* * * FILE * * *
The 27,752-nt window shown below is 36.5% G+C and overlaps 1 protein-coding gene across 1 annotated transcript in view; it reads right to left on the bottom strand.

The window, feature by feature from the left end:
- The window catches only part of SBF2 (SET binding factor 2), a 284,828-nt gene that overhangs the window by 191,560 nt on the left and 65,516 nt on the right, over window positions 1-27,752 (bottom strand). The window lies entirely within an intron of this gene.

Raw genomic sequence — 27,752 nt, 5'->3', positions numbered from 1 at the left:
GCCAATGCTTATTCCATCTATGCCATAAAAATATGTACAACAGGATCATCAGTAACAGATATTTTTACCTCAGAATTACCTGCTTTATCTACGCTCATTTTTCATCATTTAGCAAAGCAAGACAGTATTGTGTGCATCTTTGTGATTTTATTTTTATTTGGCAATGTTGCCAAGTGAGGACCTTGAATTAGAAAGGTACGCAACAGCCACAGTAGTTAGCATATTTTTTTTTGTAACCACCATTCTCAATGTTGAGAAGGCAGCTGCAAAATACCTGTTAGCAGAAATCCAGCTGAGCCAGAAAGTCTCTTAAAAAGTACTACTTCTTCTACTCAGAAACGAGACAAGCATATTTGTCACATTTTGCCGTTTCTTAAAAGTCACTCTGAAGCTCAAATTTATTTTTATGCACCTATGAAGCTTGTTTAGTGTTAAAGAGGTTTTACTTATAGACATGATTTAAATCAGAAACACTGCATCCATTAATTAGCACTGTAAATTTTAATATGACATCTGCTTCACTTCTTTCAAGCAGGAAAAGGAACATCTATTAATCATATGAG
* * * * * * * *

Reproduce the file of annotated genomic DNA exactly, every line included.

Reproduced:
The 27,752-nt window shown below is 36.5% G+C and overlaps 1 protein-coding gene across 1 annotated transcript in view; it reads right to left on the bottom strand.

The window, feature by feature from the left end:
- The window catches only part of SBF2 (SET binding factor 2), a 284,828-nt gene that overhangs the window by 191,560 nt on the left and 65,516 nt on the right, over window positions 1-27,752 (bottom strand). The window lies entirely within an intron of this gene.

Raw genomic sequence — 27,752 nt, 5'->3', positions numbered from 1 at the left:
GCCAATGCTTATTCCATCTATGCCATAAAAATATGTACAACAGGATCATCAGTAACAGATATTTTTACCTCAGAATTACCTGCTTTATCTACGCTCATTTTTCATCATTTAGCAAAGCAAGACAGTATTGTGTGCATCTTTGTGATTTTATTTTTATTTGGCAATGTTGCCAAGTGAGGACCTTGAATTAGAAAGGTACGCAACAGCCACAGTAGTTAGCATATTTTTTTTTGTAACCACCATTCTCAATGTTGAGAAGGCAGCTGCAAAATACCTGTTAGCAGAAATCCAGCTGAGCCAGAAAGTCTCTTAAAAAGTACTACTTCTTCTACTCAGAAACGAGACAAGCATATTTGTCACATTTTGCCGTTTCTTAAAAGTCACTCTGAAGCTCAAATTTATTTTTATGCACCTATGAAGCTTGTTTAGTGTTAAAGAGGTTTTACTTATAGACATGATTTAAATCAGAAACACTGCATCCATTAATTAGCACTGTAAATTTTAATATGACATCTGCTTCACTTCTTTCAAGCAGGAAAAGGAACATCTATTAATCATATGAG